The Northrop Grumman-built X-47B Unmanned Combat Air System demonstrator (UCAS-D) has successfully completed its first carrier-based catapult launch from the US Navy’s Nimitz-class super carrier, USS George H.W. Bush (CVN 77), off the coast of Virginia, US.
During the 65-minute flight, the strike-fighter-sized aircraft carried out several planned low approaches to the carrier, before landing safely at the Naval Air Station (NAS) Patuxent River in Maryland, US.
The successful launch also proved the team’s ability to accurately navigate the X-47B within the controlled airspace around an aircraft carrier, and seamlessly pass control from a ‘mission operator’ aboard the ship to the Mission Test Control Center at Patuxent River for landing.
Navy UCAS programme lead test engineer Matt Funk said: "The flight today demonstrated that the X-47B is capable of operation from a carrier, hand-off from one mission control station to another, flight through the national airspace, and recovery at another location without degradation in safety or precision."
Prior to catapult launch, the UCAS team also carried out deck-handling and ship-integration testing to ensure safe operation of X-47B in the unfavourable environment of an aircraft carrier flight deck.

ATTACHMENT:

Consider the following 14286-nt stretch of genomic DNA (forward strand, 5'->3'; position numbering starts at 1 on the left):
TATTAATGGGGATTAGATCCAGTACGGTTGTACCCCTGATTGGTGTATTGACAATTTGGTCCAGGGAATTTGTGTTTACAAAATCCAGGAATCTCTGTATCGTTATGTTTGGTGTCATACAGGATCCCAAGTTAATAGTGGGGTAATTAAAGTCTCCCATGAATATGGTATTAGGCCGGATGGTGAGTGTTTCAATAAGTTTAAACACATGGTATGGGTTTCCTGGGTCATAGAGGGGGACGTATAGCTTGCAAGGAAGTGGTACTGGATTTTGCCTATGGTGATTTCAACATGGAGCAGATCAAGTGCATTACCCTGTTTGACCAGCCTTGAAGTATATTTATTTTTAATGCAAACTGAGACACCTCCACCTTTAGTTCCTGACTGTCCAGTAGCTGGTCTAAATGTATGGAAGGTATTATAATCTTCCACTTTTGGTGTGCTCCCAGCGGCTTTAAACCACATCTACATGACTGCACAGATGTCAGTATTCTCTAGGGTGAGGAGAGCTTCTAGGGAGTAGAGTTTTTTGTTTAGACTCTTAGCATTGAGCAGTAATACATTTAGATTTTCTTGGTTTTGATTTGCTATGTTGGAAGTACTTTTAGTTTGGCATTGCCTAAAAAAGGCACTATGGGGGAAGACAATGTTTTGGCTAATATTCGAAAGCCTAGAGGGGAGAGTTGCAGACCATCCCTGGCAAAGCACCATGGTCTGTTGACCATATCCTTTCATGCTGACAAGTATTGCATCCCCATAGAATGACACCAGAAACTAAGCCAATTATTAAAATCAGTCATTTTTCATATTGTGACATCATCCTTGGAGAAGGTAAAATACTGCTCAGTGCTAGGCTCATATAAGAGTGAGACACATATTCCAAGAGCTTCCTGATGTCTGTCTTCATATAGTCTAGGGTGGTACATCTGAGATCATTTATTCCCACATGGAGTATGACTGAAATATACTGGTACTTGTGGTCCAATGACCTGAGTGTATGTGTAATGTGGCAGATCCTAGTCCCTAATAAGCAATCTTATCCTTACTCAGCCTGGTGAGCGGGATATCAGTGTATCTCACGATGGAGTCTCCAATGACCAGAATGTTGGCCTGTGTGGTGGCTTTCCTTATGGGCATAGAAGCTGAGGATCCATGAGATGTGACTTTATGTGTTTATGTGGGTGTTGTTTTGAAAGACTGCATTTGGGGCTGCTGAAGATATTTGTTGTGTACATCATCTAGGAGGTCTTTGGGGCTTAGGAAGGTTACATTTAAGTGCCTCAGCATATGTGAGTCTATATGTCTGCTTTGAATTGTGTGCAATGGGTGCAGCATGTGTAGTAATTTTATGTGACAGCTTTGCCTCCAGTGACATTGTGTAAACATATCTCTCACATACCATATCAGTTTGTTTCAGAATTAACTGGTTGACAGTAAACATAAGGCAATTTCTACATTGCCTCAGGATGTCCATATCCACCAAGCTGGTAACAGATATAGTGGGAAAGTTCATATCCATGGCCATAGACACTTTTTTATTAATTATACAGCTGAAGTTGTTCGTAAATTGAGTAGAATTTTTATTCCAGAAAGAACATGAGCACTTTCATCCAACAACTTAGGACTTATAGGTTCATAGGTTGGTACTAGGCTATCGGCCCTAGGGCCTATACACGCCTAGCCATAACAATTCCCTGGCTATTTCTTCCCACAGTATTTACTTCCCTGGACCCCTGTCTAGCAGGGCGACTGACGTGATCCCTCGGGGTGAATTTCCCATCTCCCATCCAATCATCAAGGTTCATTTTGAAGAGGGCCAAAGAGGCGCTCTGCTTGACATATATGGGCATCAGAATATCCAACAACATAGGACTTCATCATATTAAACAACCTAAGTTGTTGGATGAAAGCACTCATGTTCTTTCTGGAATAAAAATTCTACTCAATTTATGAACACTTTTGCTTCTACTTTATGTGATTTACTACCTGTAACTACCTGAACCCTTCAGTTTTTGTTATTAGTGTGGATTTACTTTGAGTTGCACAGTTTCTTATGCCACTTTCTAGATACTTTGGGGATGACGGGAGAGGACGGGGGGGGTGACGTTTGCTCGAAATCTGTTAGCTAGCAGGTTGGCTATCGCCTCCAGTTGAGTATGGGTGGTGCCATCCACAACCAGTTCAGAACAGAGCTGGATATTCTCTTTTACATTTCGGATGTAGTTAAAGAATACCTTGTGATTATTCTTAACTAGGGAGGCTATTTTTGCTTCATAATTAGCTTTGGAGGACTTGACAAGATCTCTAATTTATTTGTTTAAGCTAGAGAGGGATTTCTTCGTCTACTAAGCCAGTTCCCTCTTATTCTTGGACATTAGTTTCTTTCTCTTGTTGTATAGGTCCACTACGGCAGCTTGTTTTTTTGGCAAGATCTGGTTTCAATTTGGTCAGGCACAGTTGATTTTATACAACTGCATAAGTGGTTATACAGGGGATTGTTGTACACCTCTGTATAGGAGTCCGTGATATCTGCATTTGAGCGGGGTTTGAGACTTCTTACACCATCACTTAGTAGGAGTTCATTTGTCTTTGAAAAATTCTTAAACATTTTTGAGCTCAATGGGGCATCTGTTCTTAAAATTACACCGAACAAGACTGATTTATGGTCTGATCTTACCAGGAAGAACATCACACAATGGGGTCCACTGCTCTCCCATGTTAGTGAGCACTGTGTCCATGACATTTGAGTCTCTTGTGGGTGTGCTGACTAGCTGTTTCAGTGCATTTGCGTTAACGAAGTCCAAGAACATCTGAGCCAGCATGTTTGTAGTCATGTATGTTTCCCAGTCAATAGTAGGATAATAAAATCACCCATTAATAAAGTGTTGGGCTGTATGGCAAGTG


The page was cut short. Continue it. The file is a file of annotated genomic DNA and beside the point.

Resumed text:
The aircraft will conduct additional shore-based testing at NAS Patuxent River over the next few months, in preparation for its final carrier-based arrested landing demonstration, which is scheduled to take place later this year.
As UCAS Carrier Demonstration programme’s prime contractor, Northrop has designed, manufactured and is currently flight testing two X-47B air vehicles, in collaboration with other UCAS-D industry team partners.
The partners include Pratt & Whitney, GKN Aerospace, Eaton, GE Aviation, UTC Aerospace Systems, Dell, Honeywell, Moog, Lockheed Martin, Wind River, Parker Aerospace and Rockwell Collins.
Image: An X-47B UCAS demonstrator prepares to launch from USS George H.W. Bush (CVN 77). Photo: US Navy photo courtesy of Northrop Grumman by Alan Radecki/Released.